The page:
Assistant Sports Editor
It’s the middle of February. A little more than two weeks removed from the greatest spectacle of sport, and we’re already turning the page. We’ve just finished watching the greatest in the game, and now the attention is turned to the next big thing.
In a world where attention spans last shorter than the temperature outside, we’ve already moved on.
In Indianapolis, the best and brightest stars (or so we’re told) gather in Lucas Oil Stadium for the Scouting Combine. In skin tight shirts and shorts, they sprint, they jump, they throw, they catch. Some draft stocks plummet while others sky rocket, but it all doesn’t matter.
When Bill Parcells took over football operations, he was at the beginning of a short trend; the Wildcat. It was a decisive and game changing approach, a way to keep defenses off balance. But in order to run the Wildcat effectively, you needed the right person.
That’s why, with the 44th overall pick, Parcells took West Virginia’s Pat White, a dynamic dual threat quarterback. An athlete who possessed the skills Parcells needed most, speed and throwing ability. But just like the Wildcat, it didn’t pan out.
White spent just one season in Miami and a second in Washington, completing zero of five pass attempts in his career, for an outstanding QB Rating of 39.6. On 21 rushing attempts, White managed 81 yards, but never once hit pay dirt. The man who dazzled scouts with a 4.55 second 40-yard dash, 35-inch vertical, and an impressive 7.06 second 3-cone drill, was in and out of the NFL faster than his 40-yard dash.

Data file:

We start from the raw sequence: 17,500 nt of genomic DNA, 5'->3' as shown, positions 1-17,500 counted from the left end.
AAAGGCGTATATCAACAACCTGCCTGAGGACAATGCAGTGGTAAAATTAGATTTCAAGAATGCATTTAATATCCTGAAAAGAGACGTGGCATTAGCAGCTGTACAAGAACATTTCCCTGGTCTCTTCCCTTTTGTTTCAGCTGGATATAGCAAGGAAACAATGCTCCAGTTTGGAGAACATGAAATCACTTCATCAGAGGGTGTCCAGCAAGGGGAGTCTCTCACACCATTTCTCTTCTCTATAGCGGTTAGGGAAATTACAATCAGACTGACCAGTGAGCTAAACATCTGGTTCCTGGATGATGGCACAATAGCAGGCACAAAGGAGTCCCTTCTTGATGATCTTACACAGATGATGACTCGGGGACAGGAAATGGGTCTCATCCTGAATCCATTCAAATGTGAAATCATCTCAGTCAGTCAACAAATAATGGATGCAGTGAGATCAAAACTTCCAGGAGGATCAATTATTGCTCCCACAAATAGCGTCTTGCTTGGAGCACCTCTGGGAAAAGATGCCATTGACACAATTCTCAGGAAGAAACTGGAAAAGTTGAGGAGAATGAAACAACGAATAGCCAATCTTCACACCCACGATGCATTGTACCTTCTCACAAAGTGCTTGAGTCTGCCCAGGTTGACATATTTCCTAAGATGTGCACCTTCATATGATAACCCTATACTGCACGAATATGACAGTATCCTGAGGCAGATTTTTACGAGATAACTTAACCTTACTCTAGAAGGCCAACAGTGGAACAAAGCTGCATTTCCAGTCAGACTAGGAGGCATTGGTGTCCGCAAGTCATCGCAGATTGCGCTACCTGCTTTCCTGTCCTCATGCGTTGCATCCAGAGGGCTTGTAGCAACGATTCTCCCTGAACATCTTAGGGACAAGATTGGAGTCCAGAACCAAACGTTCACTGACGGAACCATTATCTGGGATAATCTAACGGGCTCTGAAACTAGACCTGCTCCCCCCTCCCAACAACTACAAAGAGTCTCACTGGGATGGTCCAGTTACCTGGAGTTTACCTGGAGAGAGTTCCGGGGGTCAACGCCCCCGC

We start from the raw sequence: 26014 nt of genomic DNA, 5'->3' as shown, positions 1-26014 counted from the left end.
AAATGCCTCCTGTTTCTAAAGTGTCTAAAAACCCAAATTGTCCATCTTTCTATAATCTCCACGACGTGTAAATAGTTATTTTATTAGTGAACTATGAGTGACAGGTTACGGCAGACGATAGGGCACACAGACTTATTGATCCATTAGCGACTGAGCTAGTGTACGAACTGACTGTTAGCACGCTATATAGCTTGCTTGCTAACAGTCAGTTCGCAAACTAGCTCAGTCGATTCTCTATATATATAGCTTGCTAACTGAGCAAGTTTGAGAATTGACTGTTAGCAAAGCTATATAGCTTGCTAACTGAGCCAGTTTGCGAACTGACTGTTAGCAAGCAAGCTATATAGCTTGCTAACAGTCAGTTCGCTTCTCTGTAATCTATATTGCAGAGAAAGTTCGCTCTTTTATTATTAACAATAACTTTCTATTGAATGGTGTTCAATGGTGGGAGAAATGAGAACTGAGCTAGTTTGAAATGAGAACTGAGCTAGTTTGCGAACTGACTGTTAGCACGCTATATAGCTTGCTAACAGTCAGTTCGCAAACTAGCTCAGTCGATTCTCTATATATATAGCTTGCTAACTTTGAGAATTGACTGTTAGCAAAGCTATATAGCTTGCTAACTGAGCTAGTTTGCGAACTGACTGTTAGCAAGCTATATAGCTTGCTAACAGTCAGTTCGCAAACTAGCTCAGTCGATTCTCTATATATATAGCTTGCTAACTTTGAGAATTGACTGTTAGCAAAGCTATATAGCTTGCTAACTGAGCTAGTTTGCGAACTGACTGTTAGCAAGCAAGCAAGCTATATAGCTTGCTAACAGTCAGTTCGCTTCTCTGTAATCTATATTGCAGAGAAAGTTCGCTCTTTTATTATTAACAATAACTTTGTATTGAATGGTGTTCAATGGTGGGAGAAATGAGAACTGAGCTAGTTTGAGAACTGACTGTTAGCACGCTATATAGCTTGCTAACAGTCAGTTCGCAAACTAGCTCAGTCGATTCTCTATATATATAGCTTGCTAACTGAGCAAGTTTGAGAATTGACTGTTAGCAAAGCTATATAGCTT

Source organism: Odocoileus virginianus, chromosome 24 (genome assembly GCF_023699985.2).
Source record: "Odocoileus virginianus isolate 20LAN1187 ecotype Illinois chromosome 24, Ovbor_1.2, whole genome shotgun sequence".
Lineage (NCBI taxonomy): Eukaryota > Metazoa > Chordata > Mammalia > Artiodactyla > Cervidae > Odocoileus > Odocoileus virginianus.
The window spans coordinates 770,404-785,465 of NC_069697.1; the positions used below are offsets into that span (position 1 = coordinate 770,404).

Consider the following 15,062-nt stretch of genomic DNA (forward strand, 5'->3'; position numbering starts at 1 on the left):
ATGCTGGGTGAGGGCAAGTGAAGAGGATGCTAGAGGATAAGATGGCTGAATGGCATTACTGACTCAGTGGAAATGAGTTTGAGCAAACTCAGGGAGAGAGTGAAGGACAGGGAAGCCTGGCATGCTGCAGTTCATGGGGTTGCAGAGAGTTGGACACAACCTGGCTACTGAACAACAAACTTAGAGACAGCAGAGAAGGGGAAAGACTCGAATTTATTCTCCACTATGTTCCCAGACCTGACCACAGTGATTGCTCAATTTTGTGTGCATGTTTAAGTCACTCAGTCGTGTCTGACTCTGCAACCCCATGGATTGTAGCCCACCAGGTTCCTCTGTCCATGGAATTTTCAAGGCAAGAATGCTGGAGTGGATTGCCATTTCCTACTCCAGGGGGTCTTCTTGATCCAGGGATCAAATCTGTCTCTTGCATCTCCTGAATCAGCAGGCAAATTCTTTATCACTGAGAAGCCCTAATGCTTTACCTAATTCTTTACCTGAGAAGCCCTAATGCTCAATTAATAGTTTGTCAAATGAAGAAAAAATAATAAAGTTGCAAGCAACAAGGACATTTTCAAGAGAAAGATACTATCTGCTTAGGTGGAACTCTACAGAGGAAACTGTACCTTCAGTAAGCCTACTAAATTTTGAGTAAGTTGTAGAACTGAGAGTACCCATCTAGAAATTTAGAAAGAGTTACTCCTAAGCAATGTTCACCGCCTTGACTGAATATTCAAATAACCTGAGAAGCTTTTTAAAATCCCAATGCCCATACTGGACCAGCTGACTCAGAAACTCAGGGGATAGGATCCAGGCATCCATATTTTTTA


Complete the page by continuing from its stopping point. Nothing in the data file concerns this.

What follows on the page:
Parcells learned his lesson, and from that year on during his time in Miami, Parcells finalized the team’s draft board before the Combine. No player would rise or fall on the board unless it had to do with legal issues, intellectual issues, or anything along those lines.
That’s why the Combine simply doesn’t matter. Yes, you will see players awe the scouts in attendance. With a steaming fast 40, a dazzling broad or vertical jump, or an impressive 225-pound bench press max. But none of those traits truly matter in the NFL, at least not in spandex shorts and shirts.
Why do I care how fast a 6’4” 310-pound lineman runs a 40-yard dash. He never has to run that in a game, heck, he barely runs 10 yards up or down field. Yes, a vertical jump will matter for a wide receiver or defensive back, but without pads and no player draped over his shoulders? Never once will he do that.
And bench press? Trench players are the only ones that will do anything close to that, but even then, its about explosion at the line of scrimmage, not a trait you have been perfecting for the past three months.
The position specific drills make sense, but that’s about it. But if I’m a quarterback, and I choose not to throw at the Combine, what does that say? If this is the biggest job interview of these players career, shouldn’t they be doing the one thing they will be asked to do for the duration of their careers?
Until players start running in full pads, throwing with defensive lineman in their face, and running routes against defensive backs instead of air, I won’t be interested. By no means do I consider myself an NFL athlete, but if I trained for months on end to perfect five, six, or seven different traits, I could post reasonably average numbers.
So when you see Vic Beasley showed off with a 4.53 second 40-yard dash and 35 rep bench press, it’s no surprise that his draft is going up faster than him. But don’t look at the combine as the moment he sprouted up the draft board. Point to his 33 sacks at Clemson or his 52.5 tackles for a loss. Look at his game tape, not at his Combine tape.
After all, the Combine is just a bunch of grown men running around in their underwear. Unfortunately, it’s also the point when they potentially make or break their NFL careers.